Metropolitan News-Enterprise


Tuesday, October 31, 2017


Page 1


Ninth Circuit:

Disbarred Lawyer’s Equal Protection Claim Unreviewable

Won’t Decide Constitutionality of State Bar Rule Requiring Those Seeking Reinstatement to Have Passed Attorneys Exam More Recently if They Were Mustered Out Forcibly Than if They Withrew Voluntarily


By a MetNews Staff Writer


The Ninth U.S. Circuit Court of Appeals has declined to consider the merits of a plaintiff’s contention that the State Bar denies equal protection by requiring disbarred lawyers, such as he, who seek reinstatement to have passed an attorney’s examination within three years before applying to get their bar licenses back, while allotting a five year period to those who withdrew without disciplinary charges pending.

The plaintiff is Joseph L. Shalant of Pacific Palisades, whose disbarment was ordered by the California Supreme Court on Dec. 14, 2005, effective Jan. 13, 2006.

A three judge panel’s memorandum opinion, filed Friday, said:

“The district court properly dismissed Shalant’s action as barred by the doctrine of res judicata because Shalant’s equal protection claim was raised in a prior California State Bar Court proceeding that resulted in a final judgment on the merits.”

The decision, in Shalant v. State Bar of California, 17-55050, affirms the dismissal of Shalant’s civil rights action under 42 U.S.C. §1983.

Three Efforts

Shalant made three efforts in the State Bar Court to be relieved of the requirement of having passed the attorney exam within the previous three years in order to seek reinstatement, arguing each time that State Bar rule 5.441(B)(3) discriminates unconstitutionally against lawyers who are in the “class” of those who lost the right to practice through disbarment or who resigned with charges pending.

Were the five-year requirement applied to him, he could have met it. He passed the attorneys exam—the same one given to out-of-state lawyers who seek admission here—but he encountered a roadblock.

His application was considered and denied on May 16, 2014 because—in addition to fresh misconduct—he had not made restitution. He had done so by the time he filed a petition for reinstatement on Dec. 2, 2015, but by then, more than three years had elapsed from the exam.

State Bar Court Hearing Judge Lucy Armendariz, rejecting his equal protection argument, dismissed the petition. Pressing his contention, Shalant sought reconsideration, which Armendariz denied on Jan. 15, 2016.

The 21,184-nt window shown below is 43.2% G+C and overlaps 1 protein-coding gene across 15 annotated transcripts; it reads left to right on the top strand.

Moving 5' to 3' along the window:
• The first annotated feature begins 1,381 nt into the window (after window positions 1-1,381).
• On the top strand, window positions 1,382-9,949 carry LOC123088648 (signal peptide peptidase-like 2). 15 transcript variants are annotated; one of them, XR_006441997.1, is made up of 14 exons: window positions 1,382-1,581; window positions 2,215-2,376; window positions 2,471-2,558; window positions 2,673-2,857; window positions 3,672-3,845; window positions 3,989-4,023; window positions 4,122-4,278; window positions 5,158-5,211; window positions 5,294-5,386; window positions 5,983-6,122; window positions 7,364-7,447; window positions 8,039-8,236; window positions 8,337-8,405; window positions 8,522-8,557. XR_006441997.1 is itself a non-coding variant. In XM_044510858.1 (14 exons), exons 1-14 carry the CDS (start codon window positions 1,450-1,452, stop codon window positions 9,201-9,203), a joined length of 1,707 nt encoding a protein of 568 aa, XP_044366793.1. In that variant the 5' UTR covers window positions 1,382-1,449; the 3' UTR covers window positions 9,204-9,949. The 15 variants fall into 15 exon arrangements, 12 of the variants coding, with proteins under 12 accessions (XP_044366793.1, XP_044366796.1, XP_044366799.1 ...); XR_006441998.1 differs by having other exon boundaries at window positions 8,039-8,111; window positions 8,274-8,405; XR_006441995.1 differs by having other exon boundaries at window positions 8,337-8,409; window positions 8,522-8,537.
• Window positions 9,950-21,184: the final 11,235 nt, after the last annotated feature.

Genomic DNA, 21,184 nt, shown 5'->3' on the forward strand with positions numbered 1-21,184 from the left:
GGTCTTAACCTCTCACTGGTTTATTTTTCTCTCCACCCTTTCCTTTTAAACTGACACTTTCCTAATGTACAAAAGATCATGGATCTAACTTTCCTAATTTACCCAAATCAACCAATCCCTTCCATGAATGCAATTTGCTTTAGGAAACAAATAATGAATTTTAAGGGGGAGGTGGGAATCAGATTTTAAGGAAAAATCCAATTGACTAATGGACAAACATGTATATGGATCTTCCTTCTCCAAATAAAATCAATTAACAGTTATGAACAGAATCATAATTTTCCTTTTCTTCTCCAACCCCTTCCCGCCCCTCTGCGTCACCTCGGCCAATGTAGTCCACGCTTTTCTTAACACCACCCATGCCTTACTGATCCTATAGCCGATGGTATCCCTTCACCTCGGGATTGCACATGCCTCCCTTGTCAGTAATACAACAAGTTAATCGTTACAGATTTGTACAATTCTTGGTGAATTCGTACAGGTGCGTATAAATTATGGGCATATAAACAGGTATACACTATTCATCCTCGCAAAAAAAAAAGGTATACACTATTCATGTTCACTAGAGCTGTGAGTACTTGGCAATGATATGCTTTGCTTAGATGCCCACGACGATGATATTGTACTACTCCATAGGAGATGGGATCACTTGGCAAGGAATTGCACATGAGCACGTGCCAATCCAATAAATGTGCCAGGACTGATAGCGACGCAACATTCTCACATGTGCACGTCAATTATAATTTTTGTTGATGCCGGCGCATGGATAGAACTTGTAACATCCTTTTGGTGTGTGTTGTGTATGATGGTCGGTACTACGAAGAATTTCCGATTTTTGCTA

He did not seek review in the State Bar Court Review Department or in the California Supreme Court, resulting in her order becoming final. Instead, Shalant filed his federal action against the State Bar, Armendariz, and others.

Preclusive Effect

After doing that, Shalant filed a new petition in the State Bar based on an equal protection claim, which State Bar Court Judge W. Kearse McGill dismissed on June 28, 2016. McGill said it was necessary to “give preclusive effect” to Armendariz’s order because “[t]o do otherwise would permit petitioner to collaterally attack a final and binding court order.”

United States Magistrate Judge Paul L. Abrams, in his Oct. 5, 2016 report and recommendation calling for dismissal of Shalant’s federal action, also saw Armendariz’s order as deserving of deference. He cited the Ninth Circuit’s 1999 decision in Wehrli v. County of Orange for the proposition that administrative decisions are to be given preclusive effect “where judicial review of the administrative adjudication was available but unused.”

That case was also cited by the Ninth Circuit in affirming the dismissal by Senior District Court Judge Valerie Baker Fairbank of the Central District of California, who on Dec. 29, 2013, adopted the report and recommendations by Abrams. She remarked that Shalant’s objections to what Abrams put forth “are plainly unavailing.”

2014 Denial

Even if Armendariz had considered the Dec. 2, 2015 petition on its merits, Shalant would have to have shown why there should be a different result from that reached by the State Bar Court Review Department on May 16, 2014. Aside from finding a procedural impediment to reinstatement—the failure to make restitution—it noted that the administrative law judge “specifically found that Shalant refused to accept responsibility for past wrongdoing” and “committed additional misconduct after his disbarment, including violating an order that designated him as a vexatious litigant.”